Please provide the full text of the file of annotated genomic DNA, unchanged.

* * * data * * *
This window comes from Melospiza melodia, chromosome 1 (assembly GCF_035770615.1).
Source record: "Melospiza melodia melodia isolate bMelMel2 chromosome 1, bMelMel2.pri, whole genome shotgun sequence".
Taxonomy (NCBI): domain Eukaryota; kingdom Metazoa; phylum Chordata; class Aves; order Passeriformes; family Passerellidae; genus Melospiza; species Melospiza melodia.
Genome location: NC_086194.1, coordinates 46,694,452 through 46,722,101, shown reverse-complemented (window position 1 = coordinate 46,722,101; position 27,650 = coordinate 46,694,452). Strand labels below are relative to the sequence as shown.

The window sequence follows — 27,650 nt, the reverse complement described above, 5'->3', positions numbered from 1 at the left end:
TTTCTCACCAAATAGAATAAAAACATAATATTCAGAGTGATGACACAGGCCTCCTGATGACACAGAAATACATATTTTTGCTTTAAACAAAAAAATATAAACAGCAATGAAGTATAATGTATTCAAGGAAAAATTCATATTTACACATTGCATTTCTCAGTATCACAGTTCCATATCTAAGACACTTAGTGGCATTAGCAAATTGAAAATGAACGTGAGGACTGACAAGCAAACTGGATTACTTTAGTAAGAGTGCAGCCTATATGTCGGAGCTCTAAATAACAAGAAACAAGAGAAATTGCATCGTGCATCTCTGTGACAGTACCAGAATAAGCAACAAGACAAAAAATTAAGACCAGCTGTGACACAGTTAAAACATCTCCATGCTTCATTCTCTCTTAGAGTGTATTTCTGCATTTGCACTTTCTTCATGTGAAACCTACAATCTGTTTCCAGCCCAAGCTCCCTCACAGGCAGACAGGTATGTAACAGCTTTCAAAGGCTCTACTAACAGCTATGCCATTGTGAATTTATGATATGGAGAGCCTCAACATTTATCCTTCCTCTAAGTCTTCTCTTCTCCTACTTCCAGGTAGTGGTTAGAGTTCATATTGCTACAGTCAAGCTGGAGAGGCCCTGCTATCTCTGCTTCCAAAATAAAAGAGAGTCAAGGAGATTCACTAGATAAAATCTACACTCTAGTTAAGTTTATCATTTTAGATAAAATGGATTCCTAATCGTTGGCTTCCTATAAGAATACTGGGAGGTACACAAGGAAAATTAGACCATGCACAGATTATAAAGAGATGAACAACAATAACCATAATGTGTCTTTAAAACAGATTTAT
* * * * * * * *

This window comes from Melospiza melodia, chromosome 1 (assembly GCF_035770615.1).
Source record: "Melospiza melodia melodia isolate bMelMel2 chromosome 1, bMelMel2.pri, whole genome shotgun sequence".
Taxonomy (NCBI): domain Eukaryota; kingdom Metazoa; phylum Chordata; class Aves; order Passeriformes; family Passerellidae; genus Melospiza; species Melospiza melodia.
Genome location: NC_086194.1, coordinates 46,694,452 through 46,722,101, shown reverse-complemented (window position 1 = coordinate 46,722,101; position 27,650 = coordinate 46,694,452). Strand labels below are relative to the sequence as shown.

The window sequence follows — 27,650 nt, the reverse complement described above, 5'->3', positions numbered from 1 at the left end:
TTTCTCACCAAATAGAATAAAAACATAATATTCAGAGTGATGACACAGGCCTCCTGATGACACAGAAATACATATTTTTGCTTTAAACAAAAAAATATAAACAGCAATGAAGTATAATGTATTCAAGGAAAAATTCATATTTACACATTGCATTTCTCAGTATCACAGTTCCATATCTAAGACACTTAGTGGCATTAGCAAATTGAAAATGAACGTGAGGACTGACAAGCAAACTGGATTACTTTAGTAAGAGTGCAGCCTATATGTCGGAGCTCTAAATAACAAGAAACAAGAGAAATTGCATCGTGCATCTCTGTGACAGTACCAGAATAAGCAACAAGACAAAAAATTAAGACCAGCTGTGACACAGTTAAAACATCTCCATGCTTCATTCTCTCTTAGAGTGTATTTCTGCATTTGCACTTTCTTCATGTGAAACCTACAATCTGTTTCCAGCCCAAGCTCCCTCACAGGCAGACAGGTATGTAACAGCTTTCAAAGGCTCTACTAACAGCTATGCCATTGTGAATTTATGATATGGAGAGCCTCAACATTTATCCTTCCTCTAAGTCTTCTCTTCTCCTACTTCCAGGTAGTGGTTAGAGTTCATATTGCTACAGTCAAGCTGGAGAGGCCCTGCTATCTCTGCTTCCAAAATAAAAGAGAGTCAAGGAGATTCACTAGATAAAATCTACACTCTAGTTAAGTTTATCATTTTAGATAAAATGGATTCCTAATCGTTGGCTTCCTATAAGAATACTGGGAGGTACACAAGGAAAATTAGACCATGCACAGATTATAAAGAGATGAACAACAATAACCATAATGTGTCTTTAAAACAGATTTAT